This mission site, which remains in religious use today and contains an early cemetery, is also located close to the landing site of the Pedro Menendez de Aviles expedition and the first Spanish village in Florida. Because it was established soon after St. Augustine in 1565, this Mission settlement constituted a highly significant part of Spain's colonial presence in Florida.
Surrounded by the beauty of nature and housed amid the trees and walkways, shrines and statues give testimony to the religious faith of the settlers. The historic importance and religious significance of the mission are inseparable.
The Great Cross that marks the mission's location was erected in 1965 to commemorate the St. Augustine Quadricentennial and, in turn, the mission's 400th anniversary. It is, perhaps, the most noticeable monument on the grounds. The cross is a 208-foot towering beacon of stainless steel that can be seen for miles out to sea at night.
Dedicated to Our Lady of La Leche, the chapel is the historic cornerstone of the mission. It houses an exquisitely carved statue of Mary nursing the infant Jesus. The devotion to Our Lady of La Leche was established by the Spanish settlers in St. Augustine around 1615. Today, tourists come from all over the US to the Chapel of Our Lady to pray for mothers and mothers-to-be. Excavations are ongoing. The University of Florida has been conducting archaeological digs since 1993 in an effort to illuminate the secrets of the past.
Explore the Mission of Nombre de Dios and take the journey that retraces the steps of America's first founding fathers.
Free admission. Phone: 904-824-2809 Web: www.missionandshrine.org
Longs LandingThe Joseph Hernandez wharf landing site, believed to be the first in use in the early 1800s in Flagler County, has been discovered in what will become Long's Landing Estuary Park. The landing was used to ship turpentine, rum and other locally raised products to far destinations.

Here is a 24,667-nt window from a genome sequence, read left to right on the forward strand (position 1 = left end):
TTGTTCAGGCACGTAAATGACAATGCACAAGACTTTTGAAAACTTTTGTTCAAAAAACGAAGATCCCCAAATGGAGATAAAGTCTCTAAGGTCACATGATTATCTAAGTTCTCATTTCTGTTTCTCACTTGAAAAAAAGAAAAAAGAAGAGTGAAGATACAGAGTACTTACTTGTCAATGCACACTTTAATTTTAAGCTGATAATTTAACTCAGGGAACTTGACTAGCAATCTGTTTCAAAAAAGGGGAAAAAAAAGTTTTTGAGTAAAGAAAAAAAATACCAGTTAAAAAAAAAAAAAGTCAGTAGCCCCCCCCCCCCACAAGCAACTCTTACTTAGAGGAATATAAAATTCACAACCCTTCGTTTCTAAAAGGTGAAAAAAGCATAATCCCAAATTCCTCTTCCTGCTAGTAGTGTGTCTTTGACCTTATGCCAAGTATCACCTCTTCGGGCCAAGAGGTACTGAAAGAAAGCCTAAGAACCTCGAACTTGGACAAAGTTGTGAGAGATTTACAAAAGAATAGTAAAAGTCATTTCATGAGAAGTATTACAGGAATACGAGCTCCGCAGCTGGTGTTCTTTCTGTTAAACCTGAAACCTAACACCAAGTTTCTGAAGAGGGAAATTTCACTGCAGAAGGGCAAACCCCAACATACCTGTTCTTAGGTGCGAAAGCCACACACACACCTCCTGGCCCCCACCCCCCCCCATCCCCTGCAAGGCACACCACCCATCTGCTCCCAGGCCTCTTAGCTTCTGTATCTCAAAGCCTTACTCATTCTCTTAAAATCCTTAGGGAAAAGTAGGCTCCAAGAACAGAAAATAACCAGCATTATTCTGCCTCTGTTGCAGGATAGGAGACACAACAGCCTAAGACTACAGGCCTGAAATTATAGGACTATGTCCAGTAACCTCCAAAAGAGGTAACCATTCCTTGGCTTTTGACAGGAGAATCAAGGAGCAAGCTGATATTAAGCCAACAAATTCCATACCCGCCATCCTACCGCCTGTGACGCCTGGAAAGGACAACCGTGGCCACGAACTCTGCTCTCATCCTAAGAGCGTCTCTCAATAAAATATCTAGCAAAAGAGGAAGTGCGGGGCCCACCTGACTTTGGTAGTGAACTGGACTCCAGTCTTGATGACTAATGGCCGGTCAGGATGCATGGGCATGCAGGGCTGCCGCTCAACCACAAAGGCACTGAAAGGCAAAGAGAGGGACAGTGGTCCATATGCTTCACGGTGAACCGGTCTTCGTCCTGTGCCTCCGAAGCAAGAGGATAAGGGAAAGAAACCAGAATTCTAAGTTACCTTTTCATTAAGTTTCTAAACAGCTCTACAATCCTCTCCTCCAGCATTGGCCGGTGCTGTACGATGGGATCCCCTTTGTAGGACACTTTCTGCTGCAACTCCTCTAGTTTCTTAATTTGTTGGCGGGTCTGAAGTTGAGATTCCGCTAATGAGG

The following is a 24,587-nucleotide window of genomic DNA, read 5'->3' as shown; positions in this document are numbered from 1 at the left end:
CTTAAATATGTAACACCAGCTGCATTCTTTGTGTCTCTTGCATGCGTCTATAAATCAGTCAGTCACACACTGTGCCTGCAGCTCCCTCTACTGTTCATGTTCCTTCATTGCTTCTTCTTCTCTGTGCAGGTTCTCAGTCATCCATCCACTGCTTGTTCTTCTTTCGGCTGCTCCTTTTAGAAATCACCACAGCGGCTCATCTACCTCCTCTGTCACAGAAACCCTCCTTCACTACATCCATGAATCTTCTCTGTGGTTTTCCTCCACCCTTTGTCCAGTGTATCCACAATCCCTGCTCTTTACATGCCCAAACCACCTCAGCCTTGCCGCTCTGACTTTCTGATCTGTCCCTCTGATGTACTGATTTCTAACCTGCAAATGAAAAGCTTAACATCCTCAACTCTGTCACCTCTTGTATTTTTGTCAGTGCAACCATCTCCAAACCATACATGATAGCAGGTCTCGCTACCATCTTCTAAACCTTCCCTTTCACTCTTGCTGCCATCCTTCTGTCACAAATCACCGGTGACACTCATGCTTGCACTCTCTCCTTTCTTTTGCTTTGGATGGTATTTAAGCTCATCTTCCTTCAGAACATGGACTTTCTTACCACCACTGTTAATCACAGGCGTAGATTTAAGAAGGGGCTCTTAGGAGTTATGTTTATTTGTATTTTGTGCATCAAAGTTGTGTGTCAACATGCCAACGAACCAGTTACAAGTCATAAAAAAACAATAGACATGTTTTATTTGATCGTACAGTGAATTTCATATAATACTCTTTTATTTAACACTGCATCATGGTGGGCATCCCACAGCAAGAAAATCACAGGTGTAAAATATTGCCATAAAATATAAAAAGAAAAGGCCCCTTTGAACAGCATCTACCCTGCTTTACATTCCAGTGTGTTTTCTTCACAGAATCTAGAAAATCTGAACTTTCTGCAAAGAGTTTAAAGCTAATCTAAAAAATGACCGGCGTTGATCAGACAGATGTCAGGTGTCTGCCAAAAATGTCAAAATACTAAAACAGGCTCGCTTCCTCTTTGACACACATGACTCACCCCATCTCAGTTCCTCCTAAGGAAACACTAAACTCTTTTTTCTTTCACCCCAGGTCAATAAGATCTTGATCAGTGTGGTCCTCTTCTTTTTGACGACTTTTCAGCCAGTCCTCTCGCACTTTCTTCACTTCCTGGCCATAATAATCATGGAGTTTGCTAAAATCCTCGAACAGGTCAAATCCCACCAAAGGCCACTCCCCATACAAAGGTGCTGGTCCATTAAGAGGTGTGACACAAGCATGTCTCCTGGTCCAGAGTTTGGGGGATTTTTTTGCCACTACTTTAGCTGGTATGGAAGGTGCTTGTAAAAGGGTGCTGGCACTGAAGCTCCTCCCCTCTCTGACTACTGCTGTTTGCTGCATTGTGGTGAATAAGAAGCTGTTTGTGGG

In March 2008, information was received by the City of Palm Coast from a local historian that initiated the investigation. As a result, with the help of an old land
grant map, determination was made where the landing site was originally located. When a current map was overlaid on the old one, the waterways were the same and on the old map the landing was marked. Archaeologist Dana Ste. Clair was hired to research this site. To Mr. Ste. Clair’s and the City’s delight, a major discovery, which has been determined a “true archaeological jewel,” was uncovered. This Hernandez Landing site has been registered in the Florida Master Site File ahd has all the eligible qualifications for the National Register of Historic Places. The authorization process is underway.
A True “Historical Jewel” discovered in Palm Coast.
The wharf provides an optimum historical resource to promote and educate local visitors about early life in this area in North Central Florida. The City of Palm Coast is proposing to build a Long Creek Nature Preserve Environmental Education Center on this project site. Programs willprovide recreational opportunities and historic/cultural history lessons to visitors and citizens.
Long’s Landing is a 9.3-acre parcel that the City of Palm Coast purchased for $4.5 million in March of 2008. Aorida Communities Trust has recently awarded the City $2.55 million in reimbursement toward this purchase and would not have been possible without the $1.365 million from the Flagler County Environmentally Sensitive Lands Program.
Long’s Landing corridor is comprised primarily of natural creeks, waterways and wetlands and is a natural estuary that also serves as a vital ecological and drainage corridor foundation for Palm Coast and the Greenway Network. This project site represents a critical open piece to the link between the Long Creek and Big Mulberry Branch corridors.
This property lies next to 225 additional City-owned acres where the main entrance will be located. The natural settings will provide a valuable array of recreational and natural resource benefits for everyone. The Development will include a passive park which will provide shell and paved trails; a lateral fishing pier; two kayak/canoe launch areas, one into the College Waterway and the other into Long’s Creek; wildlife observation and boardwalk; nature overlook; infor- mational kiosks; nature/historical edu- cation center, the City’s first blue trail (which is a waterway with signs); rest- room facilities; parking lot; entry road and 12-foot roadway with a turnaround for launch area.
Extensive infrastructure will be necessary for the project including rip rap stabilization, culvert improvement, wetland buffer, utilities, water, widening of a bridge for the top section trail connection located on Palm Harbor Parkway.